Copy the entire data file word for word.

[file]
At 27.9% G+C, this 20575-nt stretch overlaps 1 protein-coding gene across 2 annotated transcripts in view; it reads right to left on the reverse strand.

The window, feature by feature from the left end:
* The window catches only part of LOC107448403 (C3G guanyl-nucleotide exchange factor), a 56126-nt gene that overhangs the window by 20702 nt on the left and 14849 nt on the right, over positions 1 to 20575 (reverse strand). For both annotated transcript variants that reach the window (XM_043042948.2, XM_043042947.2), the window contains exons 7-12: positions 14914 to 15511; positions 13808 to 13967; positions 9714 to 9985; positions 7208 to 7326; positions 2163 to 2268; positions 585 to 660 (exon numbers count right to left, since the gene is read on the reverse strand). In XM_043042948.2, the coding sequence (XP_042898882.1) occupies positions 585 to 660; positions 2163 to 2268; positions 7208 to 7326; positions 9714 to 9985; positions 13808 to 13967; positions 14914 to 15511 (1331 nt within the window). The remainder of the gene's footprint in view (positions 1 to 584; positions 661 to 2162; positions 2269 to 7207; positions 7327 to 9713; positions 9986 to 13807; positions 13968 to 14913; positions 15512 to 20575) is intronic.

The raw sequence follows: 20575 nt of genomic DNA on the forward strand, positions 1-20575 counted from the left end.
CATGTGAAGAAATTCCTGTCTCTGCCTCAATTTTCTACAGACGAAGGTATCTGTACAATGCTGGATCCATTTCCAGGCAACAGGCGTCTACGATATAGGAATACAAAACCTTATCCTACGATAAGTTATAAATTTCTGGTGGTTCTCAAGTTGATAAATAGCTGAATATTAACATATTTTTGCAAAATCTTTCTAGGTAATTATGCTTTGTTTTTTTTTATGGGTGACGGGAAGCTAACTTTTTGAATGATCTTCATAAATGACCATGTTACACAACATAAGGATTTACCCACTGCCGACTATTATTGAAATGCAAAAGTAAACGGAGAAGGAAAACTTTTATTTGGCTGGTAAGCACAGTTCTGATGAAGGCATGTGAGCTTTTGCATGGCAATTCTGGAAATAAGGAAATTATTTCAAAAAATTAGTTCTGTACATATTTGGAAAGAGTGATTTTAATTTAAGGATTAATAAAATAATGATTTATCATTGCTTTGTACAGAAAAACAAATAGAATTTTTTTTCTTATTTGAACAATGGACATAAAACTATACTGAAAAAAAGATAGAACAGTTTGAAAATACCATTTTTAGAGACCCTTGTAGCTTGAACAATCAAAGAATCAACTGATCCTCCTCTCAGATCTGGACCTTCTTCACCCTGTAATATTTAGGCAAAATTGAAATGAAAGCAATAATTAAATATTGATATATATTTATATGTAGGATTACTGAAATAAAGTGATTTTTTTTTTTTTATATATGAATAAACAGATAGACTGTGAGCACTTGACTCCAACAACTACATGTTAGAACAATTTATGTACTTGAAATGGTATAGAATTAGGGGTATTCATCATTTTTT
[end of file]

At 27.9% G+C, this 20575-nt stretch overlaps 1 protein-coding gene across 2 annotated transcripts in view; it reads right to left on the reverse strand.

The window, feature by feature from the left end:
* The window catches only part of LOC107448403 (C3G guanyl-nucleotide exchange factor), a 56126-nt gene that overhangs the window by 20702 nt on the left and 14849 nt on the right, over positions 1 to 20575 (reverse strand). For both annotated transcript variants that reach the window (XM_043042948.2, XM_043042947.2), the window contains exons 7-12: positions 14914 to 15511; positions 13808 to 13967; positions 9714 to 9985; positions 7208 to 7326; positions 2163 to 2268; positions 585 to 660 (exon numbers count right to left, since the gene is read on the reverse strand). In XM_043042948.2, the coding sequence (XP_042898882.1) occupies positions 585 to 660; positions 2163 to 2268; positions 7208 to 7326; positions 9714 to 9985; positions 13808 to 13967; positions 14914 to 15511 (1331 nt within the window). The remainder of the gene's footprint in view (positions 1 to 584; positions 661 to 2162; positions 2269 to 7207; positions 7327 to 9713; positions 9986 to 13807; positions 13968 to 14913; positions 15512 to 20575) is intronic.

The raw sequence follows: 20575 nt of genomic DNA on the forward strand, positions 1-20575 counted from the left end.
CATGTGAAGAAATTCCTGTCTCTGCCTCAATTTTCTACAGACGAAGGTATCTGTACAATGCTGGATCCATTTCCAGGCAACAGGCGTCTACGATATAGGAATACAAAACCTTATCCTACGATAAGTTATAAATTTCTGGTGGTTCTCAAGTTGATAAATAGCTGAATATTAACATATTTTTGCAAAATCTTTCTAGGTAATTATGCTTTGTTTTTTTTTATGGGTGACGGGAAGCTAACTTTTTGAATGATCTTCATAAATGACCATGTTACACAACATAAGGATTTACCCACTGCCGACTATTATTGAAATGCAAAAGTAAACGGAGAAGGAAAACTTTTATTTGGCTGGTAAGCACAGTTCTGATGAAGGCATGTGAGCTTTTGCATGGCAATTCTGGAAATAAGGAAATTATTTCAAAAAATTAGTTCTGTACATATTTGGAAAGAGTGATTTTAATTTAAGGATTAATAAAATAATGATTTATCATTGCTTTGTACAGAAAAACAAATAGAATTTTTTTTCTTATTTGAACAATGGACATAAAACTATACTGAAAAAAAGATAGAACAGTTTGAAAATACCATTTTTAGAGACCCTTGTAGCTTGAACAATCAAAGAATCAACTGATCCTCCTCTCAGATCTGGACCTTCTTCACCCTGTAATATTTAGGCAAAATTGAAATGAAAGCAATAATTAAATATTGATATATATTTATATGTAGGATTACTGAAATAAAGTGATTTTTTTTTTTTTATATATGAATAAACAGATAGACTGTGAGCACTTGACTCCAACAACTACATGTTAGAACAATTTATGTACTTGAAATGGTATAGAATTAGGGGTATTCATCATTTTTT